My son was the one who found it and said I just had to make it. We have this new ritual (me and him) which is when any new cooking issue comes to the house I bring it with me when I pick my kids up from school and leave it on his seat as a little treat for him. As much as I want to, I don’t even take the plastic off and have a sneak-peek.

Lovely Ice Tea - perfect for this weather

Lovely Ice Tea – perfect for this weather

He really appreciates having the privilege of ripping it open and getting to see what foods are being highlighted that month or season. But what he really loves is telling me what I have to cook, and if I hum and haw about it, he reads the ingredients to show me how quick and easy it will be. I’m afraid he is mostly a sucker for the colorful juicy pictures of finished dishes, and the picture of a giant glass filled with ice and a creamy pale orange iced-tea with the word “Thai” in the title was no exception. First of all, if the dish smacks of Asian flavors whatsoever it will always be demanded, not to mention he is going through a black tea phase, (my fault, as Barry’s Tea, the tea I drank growing up in Ireland is always being pulled out and brewed to have with a piece of cake or a biscuit (cookie)). How could I refuse!

The back steps to my little yard.

The back steps to my little yard.

I have to say that I am glad to have kids that push me to try things I would normally not bother with, like this glorious Thai-Style Iced Tea. It is a bit of work, a tad expensive (requires a vanilla bean which cost me $6) and it needs time to chill, but it was so good it is what I am taking to my friend’s house for Brunch this weekend!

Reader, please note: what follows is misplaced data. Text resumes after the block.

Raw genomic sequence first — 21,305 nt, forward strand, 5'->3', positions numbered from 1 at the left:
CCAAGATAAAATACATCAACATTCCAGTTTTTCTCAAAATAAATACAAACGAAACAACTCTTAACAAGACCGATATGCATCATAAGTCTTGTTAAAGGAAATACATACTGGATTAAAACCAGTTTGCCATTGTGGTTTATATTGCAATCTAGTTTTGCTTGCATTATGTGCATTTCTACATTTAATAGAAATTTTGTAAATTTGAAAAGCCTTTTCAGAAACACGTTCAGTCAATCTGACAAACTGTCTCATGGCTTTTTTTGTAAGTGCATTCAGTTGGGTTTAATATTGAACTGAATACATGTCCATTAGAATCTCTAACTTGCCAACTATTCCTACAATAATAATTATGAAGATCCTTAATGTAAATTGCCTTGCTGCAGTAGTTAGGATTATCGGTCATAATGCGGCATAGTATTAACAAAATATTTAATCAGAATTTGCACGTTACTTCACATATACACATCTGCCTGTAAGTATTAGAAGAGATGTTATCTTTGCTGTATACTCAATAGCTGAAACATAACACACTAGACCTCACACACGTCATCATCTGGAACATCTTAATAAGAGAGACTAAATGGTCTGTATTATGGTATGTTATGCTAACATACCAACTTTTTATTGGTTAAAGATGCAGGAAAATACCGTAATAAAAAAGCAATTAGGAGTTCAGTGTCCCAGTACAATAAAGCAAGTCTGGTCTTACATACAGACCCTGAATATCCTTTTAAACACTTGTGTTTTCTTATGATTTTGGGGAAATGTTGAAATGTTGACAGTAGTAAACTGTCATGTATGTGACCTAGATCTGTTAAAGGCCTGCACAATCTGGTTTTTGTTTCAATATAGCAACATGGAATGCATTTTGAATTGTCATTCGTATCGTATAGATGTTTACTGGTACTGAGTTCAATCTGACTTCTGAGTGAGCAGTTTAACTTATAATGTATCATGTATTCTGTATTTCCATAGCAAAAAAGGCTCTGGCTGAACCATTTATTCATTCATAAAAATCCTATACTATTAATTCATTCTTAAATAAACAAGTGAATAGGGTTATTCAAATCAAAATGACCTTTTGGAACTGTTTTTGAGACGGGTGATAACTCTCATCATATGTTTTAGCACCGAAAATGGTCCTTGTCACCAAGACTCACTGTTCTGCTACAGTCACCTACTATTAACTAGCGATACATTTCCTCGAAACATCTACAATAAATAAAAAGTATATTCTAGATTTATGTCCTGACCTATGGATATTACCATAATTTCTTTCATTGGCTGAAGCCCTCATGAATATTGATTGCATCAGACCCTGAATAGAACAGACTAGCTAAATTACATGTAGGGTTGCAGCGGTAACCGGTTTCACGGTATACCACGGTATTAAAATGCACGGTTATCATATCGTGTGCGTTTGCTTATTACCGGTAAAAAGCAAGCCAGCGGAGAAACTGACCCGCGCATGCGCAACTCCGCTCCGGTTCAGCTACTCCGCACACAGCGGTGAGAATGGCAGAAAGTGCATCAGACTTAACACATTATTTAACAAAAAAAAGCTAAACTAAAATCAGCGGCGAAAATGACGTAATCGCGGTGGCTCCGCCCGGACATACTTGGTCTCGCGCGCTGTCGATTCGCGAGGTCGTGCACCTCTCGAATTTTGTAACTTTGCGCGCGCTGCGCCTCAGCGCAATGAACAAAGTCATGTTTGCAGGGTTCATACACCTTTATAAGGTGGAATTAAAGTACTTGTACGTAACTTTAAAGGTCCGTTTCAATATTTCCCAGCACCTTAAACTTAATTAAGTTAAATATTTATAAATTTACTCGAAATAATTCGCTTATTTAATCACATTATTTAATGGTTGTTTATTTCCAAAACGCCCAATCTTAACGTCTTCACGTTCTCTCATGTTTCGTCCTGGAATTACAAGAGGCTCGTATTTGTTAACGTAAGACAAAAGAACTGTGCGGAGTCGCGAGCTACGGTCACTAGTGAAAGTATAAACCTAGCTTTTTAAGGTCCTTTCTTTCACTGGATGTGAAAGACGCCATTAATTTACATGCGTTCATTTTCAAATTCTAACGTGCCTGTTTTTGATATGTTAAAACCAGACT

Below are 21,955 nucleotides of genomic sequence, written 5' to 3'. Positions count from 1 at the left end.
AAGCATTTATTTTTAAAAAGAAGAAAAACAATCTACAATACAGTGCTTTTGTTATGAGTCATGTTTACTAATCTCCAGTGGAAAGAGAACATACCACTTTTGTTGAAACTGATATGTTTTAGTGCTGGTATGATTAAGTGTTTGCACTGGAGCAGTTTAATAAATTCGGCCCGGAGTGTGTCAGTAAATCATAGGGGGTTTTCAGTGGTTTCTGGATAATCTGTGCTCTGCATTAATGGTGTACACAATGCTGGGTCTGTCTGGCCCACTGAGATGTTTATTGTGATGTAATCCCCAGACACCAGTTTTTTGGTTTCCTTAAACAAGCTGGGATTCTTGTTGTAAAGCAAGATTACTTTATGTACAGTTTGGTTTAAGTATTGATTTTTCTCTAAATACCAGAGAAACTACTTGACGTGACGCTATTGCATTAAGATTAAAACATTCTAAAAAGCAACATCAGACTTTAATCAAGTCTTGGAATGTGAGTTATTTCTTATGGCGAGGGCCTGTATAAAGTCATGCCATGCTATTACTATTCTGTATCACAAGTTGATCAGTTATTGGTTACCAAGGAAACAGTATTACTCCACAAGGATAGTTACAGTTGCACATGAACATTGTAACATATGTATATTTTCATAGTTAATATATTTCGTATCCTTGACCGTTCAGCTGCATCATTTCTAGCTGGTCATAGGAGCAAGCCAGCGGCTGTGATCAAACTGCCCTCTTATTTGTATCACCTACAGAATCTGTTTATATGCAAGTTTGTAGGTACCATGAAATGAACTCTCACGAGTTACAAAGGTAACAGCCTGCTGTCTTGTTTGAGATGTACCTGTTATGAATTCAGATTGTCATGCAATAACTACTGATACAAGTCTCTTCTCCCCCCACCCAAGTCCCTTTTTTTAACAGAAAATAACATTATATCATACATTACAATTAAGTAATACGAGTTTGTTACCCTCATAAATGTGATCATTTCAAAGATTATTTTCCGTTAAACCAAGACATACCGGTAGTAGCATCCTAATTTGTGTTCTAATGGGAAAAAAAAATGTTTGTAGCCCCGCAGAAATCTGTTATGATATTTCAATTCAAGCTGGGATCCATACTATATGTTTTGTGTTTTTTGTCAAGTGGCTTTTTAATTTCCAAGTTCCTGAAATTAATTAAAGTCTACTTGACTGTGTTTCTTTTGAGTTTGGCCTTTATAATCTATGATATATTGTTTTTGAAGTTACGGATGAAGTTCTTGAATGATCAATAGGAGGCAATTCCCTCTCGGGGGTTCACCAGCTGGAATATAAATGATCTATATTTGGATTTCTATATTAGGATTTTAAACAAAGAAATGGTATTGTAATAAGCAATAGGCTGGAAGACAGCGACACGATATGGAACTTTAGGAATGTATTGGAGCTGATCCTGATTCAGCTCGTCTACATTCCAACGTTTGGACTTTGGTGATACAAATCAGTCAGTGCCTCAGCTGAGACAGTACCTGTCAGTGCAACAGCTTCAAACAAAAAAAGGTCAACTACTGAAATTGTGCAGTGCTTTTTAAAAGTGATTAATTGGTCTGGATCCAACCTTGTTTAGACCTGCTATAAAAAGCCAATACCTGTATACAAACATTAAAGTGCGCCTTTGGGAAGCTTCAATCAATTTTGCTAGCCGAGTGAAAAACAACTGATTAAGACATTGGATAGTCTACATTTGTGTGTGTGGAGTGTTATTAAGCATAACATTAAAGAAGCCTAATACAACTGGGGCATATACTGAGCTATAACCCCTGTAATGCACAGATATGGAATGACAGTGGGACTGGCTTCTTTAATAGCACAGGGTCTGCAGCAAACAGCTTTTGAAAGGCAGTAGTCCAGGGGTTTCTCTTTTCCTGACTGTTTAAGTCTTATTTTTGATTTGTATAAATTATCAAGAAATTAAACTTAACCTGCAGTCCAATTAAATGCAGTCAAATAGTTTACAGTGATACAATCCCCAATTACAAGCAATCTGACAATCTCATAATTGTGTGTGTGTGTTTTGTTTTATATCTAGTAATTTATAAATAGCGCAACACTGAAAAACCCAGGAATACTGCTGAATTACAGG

_______________________________________________

You will need:

8 cups cold water

10 star anise pods

3 tbs sugar

1 vanilla bean, seeds scraped (instructions below)

15 black tea bags

1/2 cup heavy cup

1/2 sweetened condensed milk

ice cubes (for serving)

Method:

cut, then scrape seeds from vanilla bean pod

Cut, then scrape seeds from vanilla bean pod

1 – Scrape the seeds from vanilla bean like so: using a sharp knife cut vanilla bean down the enter length of pod.  Hold one end with finger and scrape the inside of the pod with a knife, running it down the entire pod. The seeds will collect on the knife as you go. (Don’t throw away the scraped pods as you can make vanilla sugar with it – see picture below!).

Place the scraped vanilla bean pod in a bowl of fine sugar adn it will infuse with lovely vanilla-y flavor. Perfect for sprinkling on toasted buttered bread or fresh berries like strawberrs for a quick summer dessert.

Place the scraped vanilla bean pod in a bowl of fine sugar and it will infuse with lovely vanilla-y flavor. Perfect for sprinkling on toasted buttered bread or fresh berries like strawberries for a quick summer dessert.